The ANC works extremely well, and, while the headphones aren’t the loudest I’ve ever used, there’s a good balance between noise canceling, sound isolation, and music to drown out the din on one of theof the entire Underground system. With the visor in position, however, the cool breeze flowing across my mouth really is rather pleasant.
If I pause my music, I am vaguely aware of the fans whirring in my ears, but it is nowhere near as noticeable, and unacceptable, as it is in the office. This is a relief, but there’s no question that from an audio perspective, the fan’s motor does cloud the audio quality. Is it a compromise you might be willing to make for a blast of fresh air?
The fan noise is considerably louder if you happen to be sitting next to someone wearing the Dyson Zone. No, it’s not as irritating as someone playing music through a phone speaker, or, for that matter, standard headphone sound leakage—but it’s there. There’s something uncomfortably selfish about an expensive personal air purifier that actually produces noise pollution.
App and Air Quality
As mentioned, having cool air blown across my nose and mouth (especially on public transport) is a rather nice sensation. Of the four levels, the most powerful was my go-to, despite the added battery drain, because at lower speeds I could barely feel the breeze. Auto mode adjusts according to air quality around me, but it never clicked out of the lowest speed, despite being in some pretty grotty conditions.
Which brings us to the question: How do you know if they’re working? The app has plenty of data for you to dive into, with regional air-quality reports and real-time NO2 monitoring, with a traffic-light system showing how bad the air quality is. But the real-time readout only kicks into gear when you’re wearing the headphones, and, bafflingly, there are no poor air quality alerts, which feels like a missed opportunity.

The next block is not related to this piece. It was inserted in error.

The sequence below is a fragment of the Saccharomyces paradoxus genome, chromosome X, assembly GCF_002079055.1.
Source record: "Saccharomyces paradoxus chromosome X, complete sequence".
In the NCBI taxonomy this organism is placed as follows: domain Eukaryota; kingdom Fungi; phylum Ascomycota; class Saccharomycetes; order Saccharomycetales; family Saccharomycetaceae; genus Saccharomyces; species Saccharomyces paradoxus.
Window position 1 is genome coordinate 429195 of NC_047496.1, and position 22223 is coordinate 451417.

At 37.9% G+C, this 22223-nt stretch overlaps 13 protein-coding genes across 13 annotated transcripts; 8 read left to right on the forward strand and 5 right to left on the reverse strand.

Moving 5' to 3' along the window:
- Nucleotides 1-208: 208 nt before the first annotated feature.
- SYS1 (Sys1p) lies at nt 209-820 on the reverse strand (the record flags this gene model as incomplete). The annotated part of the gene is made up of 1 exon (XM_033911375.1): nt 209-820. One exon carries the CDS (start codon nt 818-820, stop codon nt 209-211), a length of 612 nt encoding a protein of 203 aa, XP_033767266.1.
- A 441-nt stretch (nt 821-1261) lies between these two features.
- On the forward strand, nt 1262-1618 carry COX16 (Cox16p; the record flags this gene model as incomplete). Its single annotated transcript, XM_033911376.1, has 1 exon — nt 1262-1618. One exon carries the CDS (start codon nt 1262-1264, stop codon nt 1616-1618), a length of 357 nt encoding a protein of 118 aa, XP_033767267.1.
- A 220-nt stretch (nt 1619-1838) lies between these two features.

This is especially noteworthy as Dyson has admitted that it (possibly after the industry-wide bemusement following the original product reveal?) sees the Zone as a “headphone first” product, with the air purifier bit as a nice-to-have extra. Regardless, being told when to wear the visor should definitely be on the features list.
The filters last a whole year, and you’re reminded to buy more via the app, but when it comes to just how well the negatively charged electrostatic filters and potassium-enriched carbon layer work, we have to take Dyson’s word for it.
It’s also worth noting that when standing at Oxford Circus in central London—one of the UK’s most polluted streets that hasof air quality—the app never registered more than the “green” base rate of 0.5. I dread to think how bad the air quality would need to be to get into the red rate.
If somehow you couldn’t tell from this review so far, let me be clear: I did not enjoy my time in public testing the Dyson Zone. They’re oversized, overpriced, and over-the-top. Maybe one day we will all be wearing personal air purifiers? Covid did teach us how quickly what “normal” looks like can change. But, for now, I can’t look past them as an elitist symbol of late-stage capitalism. Quite frankly, I’m amazed they exist.
But that doesn’t mean they’re not an engineering marvel, and they could well find themselves an audience, and you can’t but applaud Dyson’s ability to squeeze all that technology into a pair of headphones.
Indeed, if Dyson feels inclined, it could design a superb pair of headphones, with best-in-class noise canceling, impressive talk-through transparency, solid audio quality, and head-turning looks. Get rid of the filters, fans, and visor—which would significantly reduce the overall size, weight, and price—and it would have a hit on its hands. Asking the public to drop up to $1,000 for them, with an ostentatious air-purifying visor as a bonus feature, is farcical.
At nearly twice the cost of AirPods Max, however much Dyson wants to spin this product as being “headphones first,” the Zone’s raison d’être is to provide portable clean air while we walk about our polluted planet. But it’s purer air for the well-off, for those who likely live in better, cleaner environments already, who want protection when they venture into nasty urban places. And that’s an uncomfortable thought. A thought that’s almost as troubling as wearing the Zones themselves.